I know cheese is tasty, but do you HAVE to put it in everything, for crying out sakes?

One thing  about driving across America in the wintertime is that you have to get up early, so that you can actually see America before the sun goes down around 5:00 p.m. This, for me, means coffee. As much as I’ve embraced my chemical dependence on caffeine, I’ve never been a black coffee drinker, or even much of a coffee connessieur. It is a warming, varyingly fragrant vehicle for my consciousness-sustaining drug.  I am one of those people Malcolm Gladwell pointed out who likes “weak, milky coffee.” Basically my ideal cuppa is a lukewarm mug of moderately coffee-flavored milk product.

But it is always a milk “product.” In the best cases, the product of soybeans, almonds, or other nuts soaked in water, pulverized, and squeezed out, resulting in a whitish, nutty-flavored liquid that works in coffee, cereal, and can even make terrific life-sustaining ice “cream.” Because, like the majority of the world’s population, I lost my ability to digest the sugars in milk (lactose) when I became an adult–around age 22. Which means I can have a nibble of cheese here, a splash of cream there, and maybe a taste or three of your creme brulee, but in general, me consuming more than a small amount dairy products leads to a digestive distress that I’d rather not expound upon in detail.

Before you cheese lovers start moaning about how you would die, you would just DIE if denied access to your processed dairy products (most of which widely available in supermarkets are, let’s be honest, pretty crappy), let me tell you: it’s ok. I’ve lived with this “intolerance” long enough to understand that there are worlds–whole culinary traditions–that don’t include dairy and are as if not more delicious than our cream- and butter-saturated American food standards. In fact, I use the word intolerance in quotes because it’s not quite accurate to paint it as a digestive anomaly. According to the NIH, only a minority of people, mostly ones of Northern European and parts of West African decent, retain the ability to digest animal milk into adulthood. Adult milk-drinking is a genetic anomaly. Us lactards are the normal ones. Huge chunks of Europe and Africa and most of Asia have produced people who can’t eat dairy. We are legion. And yet.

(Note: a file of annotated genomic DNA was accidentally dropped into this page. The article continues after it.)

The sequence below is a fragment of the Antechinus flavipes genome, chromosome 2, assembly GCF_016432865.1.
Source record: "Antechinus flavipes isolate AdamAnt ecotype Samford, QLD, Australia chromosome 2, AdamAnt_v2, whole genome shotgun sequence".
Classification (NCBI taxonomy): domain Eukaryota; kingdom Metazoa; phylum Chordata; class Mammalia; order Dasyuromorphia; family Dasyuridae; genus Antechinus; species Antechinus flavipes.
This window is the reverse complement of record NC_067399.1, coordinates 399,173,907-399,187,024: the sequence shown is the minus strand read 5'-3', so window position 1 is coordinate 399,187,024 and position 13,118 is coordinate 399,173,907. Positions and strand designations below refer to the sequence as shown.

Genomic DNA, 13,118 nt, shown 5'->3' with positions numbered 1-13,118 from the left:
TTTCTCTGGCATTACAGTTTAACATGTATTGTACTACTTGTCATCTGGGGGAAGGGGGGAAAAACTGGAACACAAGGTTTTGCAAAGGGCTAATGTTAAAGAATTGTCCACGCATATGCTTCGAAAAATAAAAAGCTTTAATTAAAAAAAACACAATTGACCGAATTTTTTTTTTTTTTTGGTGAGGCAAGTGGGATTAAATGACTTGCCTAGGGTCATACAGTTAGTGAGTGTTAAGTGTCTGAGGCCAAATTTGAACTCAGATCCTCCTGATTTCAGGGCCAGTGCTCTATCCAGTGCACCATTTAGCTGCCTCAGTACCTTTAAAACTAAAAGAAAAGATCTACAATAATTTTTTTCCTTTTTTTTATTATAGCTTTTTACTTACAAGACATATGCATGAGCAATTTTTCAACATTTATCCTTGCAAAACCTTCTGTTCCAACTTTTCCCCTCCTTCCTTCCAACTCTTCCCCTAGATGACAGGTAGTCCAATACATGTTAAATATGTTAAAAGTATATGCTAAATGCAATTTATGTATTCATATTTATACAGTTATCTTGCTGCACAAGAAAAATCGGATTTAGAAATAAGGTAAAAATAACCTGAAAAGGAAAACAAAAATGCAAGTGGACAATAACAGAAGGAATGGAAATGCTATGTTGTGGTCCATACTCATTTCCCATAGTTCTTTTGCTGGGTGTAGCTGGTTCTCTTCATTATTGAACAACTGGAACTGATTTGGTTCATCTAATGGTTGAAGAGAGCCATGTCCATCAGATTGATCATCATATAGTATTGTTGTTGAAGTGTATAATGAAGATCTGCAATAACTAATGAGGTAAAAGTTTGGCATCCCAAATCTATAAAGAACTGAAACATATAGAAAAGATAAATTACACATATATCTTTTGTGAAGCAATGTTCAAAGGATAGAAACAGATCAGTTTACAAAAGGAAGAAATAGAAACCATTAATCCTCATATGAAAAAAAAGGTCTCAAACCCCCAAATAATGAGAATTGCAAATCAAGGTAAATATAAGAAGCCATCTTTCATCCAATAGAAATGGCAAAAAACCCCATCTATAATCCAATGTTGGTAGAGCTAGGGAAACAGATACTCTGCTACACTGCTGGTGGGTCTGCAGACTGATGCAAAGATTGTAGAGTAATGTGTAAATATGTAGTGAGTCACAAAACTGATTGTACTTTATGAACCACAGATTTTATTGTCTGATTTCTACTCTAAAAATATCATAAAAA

Why, oh why, oh why, oh why, do you insist on putting milk or cheese or cream in absolutely everything, America? I’ve been spoiled by years of big city living, I guess. Living in these large, coastal oases of almond- and soymilk availability has weakened my nerve against your blank stares when I say “no cheese, please,” or “is that made with any milk products?” It’s stopped occurring to me that I might be treated like some picky princess because the cream sauce you failed to mention in this plate of pasta will make me double over in abdominal pain all night long. I don’t expect the restaurants of Oklahoma or Arkansas to tailor the menus to me, I just wonder if it’s possible to design one, maybe two dishes on a menu that the MAJORITY OF HUMANITY will be able to eat?

It’s the menu construction that really gets to me. As a food service worker, not only does it hurt me in my soul to make alterations to dishes as they are listed, but it makes things less tasty. A chef (or at least someone with half a mind to do the cooking) has put these recipes together for maximum deliciousness. If I take something off, I’m messing with that. So sure, I can hold the cheese on the sandwich, but I’d rather somebody just concocted a sandwich that tasted awesome with no cheese to begin with. See?

For example: Vegan pizza. As a graduate student, extracurricular meetings often had “refreshments,” which meant pizza. I have as fond memories of pizza as the next kid. It’s a party food. But pizza is the perfect example of how we use cheese to make things taste good that would otherwise be pretty lame. How would you feel if someone enthusiastically offered you a plate of  bread with some dried out tomato paste crusted over it, and maybe a few flaccid green pepper or red onion strips that looked like they’d been left in your pocket while you did the laundry? And then were like… what? I got you something you can eat, ingrate!

Vegan pizza, when not made by specifically vegan or otherwise creative restaurants, is effing gross. This is the truth. I don’t know what you have to do–cover it with meat or oil or something, but stop trying to pass off some dried out monstrosity of a pie as pizza “alternative.” Because those of us who never eat cheese know better. It’s not making an alternative to just remove the most important ingredient. It’s creating a food ghetto.

But while I’m here in OKC, enjoying some delicious BBQ, I’ll take extra cremora, please. Fine. Whatevs.



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